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Co-parenting challenges after divorce

As a young parent and spouse, you are caught up in balancing the needs of your kids, your career and quality time with your significant other. However, since having kids, you haven't had a chance to work on your relationship with your spouse, and now you fear the stress could lead to divorce.

If this is how you feel, you're not alone. Although the divorce rate is declining among Millennials, couples have consistently reported to experiencing a steep decline in marital satisfaction after having kids.

Kids are happy when their parents are happy

It is possible that having kids exposes the unresolved or underlying issues between spouses, and the focus on the kids does not allow parents the time to fix their relationship as problems arise. If you believe that your marriage has failed, there is still time to be a successful parent after divorce.

Research from Cambridge University and Washington Post says that children do well when their parents get along regardless of whether or not their parents are married. What's the key to balancing happiness and as a parent and well being for your children?

Like marriage, co-parenting after divorce still requires communication. Having common goals for your children is key to their development between two households. What can parents do to minimize parenting conflicts after divorce? Huffington Post points out the most likely issues parents will face after divorce.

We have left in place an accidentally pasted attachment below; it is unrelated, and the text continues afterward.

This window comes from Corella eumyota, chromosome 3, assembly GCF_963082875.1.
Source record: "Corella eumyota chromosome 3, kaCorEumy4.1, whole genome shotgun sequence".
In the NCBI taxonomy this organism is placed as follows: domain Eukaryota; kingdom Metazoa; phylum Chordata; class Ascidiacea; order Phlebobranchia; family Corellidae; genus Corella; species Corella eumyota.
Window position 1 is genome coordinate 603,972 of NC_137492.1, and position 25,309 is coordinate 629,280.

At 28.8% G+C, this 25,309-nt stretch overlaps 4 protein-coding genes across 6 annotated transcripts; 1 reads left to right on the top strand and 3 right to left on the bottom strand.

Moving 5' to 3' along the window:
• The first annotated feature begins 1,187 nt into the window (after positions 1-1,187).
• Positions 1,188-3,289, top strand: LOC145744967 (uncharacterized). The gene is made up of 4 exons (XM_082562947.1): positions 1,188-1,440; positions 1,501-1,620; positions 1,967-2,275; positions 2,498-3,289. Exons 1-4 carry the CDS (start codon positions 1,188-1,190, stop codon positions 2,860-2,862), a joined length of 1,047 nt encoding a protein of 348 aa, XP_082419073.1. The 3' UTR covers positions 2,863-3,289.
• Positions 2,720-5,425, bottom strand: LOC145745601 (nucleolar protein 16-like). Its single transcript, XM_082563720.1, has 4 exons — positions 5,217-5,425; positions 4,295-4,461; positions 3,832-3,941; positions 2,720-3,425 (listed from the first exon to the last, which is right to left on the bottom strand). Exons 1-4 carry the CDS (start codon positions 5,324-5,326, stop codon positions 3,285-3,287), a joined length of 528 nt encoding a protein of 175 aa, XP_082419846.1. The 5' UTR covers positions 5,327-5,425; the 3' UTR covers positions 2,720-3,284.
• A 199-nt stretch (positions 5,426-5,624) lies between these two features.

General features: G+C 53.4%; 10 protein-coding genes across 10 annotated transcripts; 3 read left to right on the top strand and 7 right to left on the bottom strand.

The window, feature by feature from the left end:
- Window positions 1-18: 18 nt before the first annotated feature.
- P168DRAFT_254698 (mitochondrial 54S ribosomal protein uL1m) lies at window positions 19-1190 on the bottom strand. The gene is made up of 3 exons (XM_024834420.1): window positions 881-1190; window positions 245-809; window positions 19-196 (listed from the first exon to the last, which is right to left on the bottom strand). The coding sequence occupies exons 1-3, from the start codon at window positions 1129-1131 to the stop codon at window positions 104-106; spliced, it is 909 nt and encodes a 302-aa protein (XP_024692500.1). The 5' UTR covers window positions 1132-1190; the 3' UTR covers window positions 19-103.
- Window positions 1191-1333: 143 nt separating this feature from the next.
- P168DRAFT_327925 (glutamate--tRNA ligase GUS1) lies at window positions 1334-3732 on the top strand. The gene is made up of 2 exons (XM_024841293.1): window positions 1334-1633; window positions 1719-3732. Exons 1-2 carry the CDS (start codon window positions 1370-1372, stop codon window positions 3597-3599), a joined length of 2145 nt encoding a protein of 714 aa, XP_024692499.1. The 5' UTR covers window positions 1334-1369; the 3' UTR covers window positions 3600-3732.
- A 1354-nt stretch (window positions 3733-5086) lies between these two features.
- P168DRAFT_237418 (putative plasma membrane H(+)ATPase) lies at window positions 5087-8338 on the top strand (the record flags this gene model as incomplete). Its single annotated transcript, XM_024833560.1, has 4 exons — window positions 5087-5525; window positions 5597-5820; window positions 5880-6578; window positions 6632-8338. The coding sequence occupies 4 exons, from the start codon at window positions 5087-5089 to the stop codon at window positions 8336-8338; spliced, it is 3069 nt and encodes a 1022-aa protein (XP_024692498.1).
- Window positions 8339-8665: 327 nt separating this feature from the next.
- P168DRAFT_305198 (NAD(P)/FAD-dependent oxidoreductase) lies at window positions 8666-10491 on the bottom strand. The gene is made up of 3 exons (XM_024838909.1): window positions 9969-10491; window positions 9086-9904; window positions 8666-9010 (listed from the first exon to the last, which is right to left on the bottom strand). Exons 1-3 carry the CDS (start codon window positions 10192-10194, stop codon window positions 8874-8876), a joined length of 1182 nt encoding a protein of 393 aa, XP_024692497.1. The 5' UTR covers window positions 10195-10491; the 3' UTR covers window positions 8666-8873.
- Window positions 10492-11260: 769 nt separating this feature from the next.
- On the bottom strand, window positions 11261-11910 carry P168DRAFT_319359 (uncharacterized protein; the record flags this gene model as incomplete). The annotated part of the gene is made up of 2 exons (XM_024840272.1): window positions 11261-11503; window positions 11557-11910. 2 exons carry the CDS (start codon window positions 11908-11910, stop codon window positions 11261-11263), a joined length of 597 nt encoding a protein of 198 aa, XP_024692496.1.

Manipulative parenting

The stress and negative emotions of divorce can cause some parents to use their children against the other spouse. However, using children to drive a wedge in your relationship could result in adverse consequences through the divorce proceedings. As one relationship expert advises, it is best to "keep your side of the street clean."

Consistency in house rules and routines

Just as you and your spouse may have had different personal routines related to household chores and bedtimes, these patterns could emerge in co-parenting too. Keeping kids in the same routine despite living in two different households can reduce stress on both parents and the kids themselves.

Few things can prepare couples for the challenge of parenting. Now that you're a parent, the focus of your life is with your kids. After divorce, your focus will remain the same. The steps you take to finding balance for yourself and your children can determine the priorities of a co-parenting agreement.

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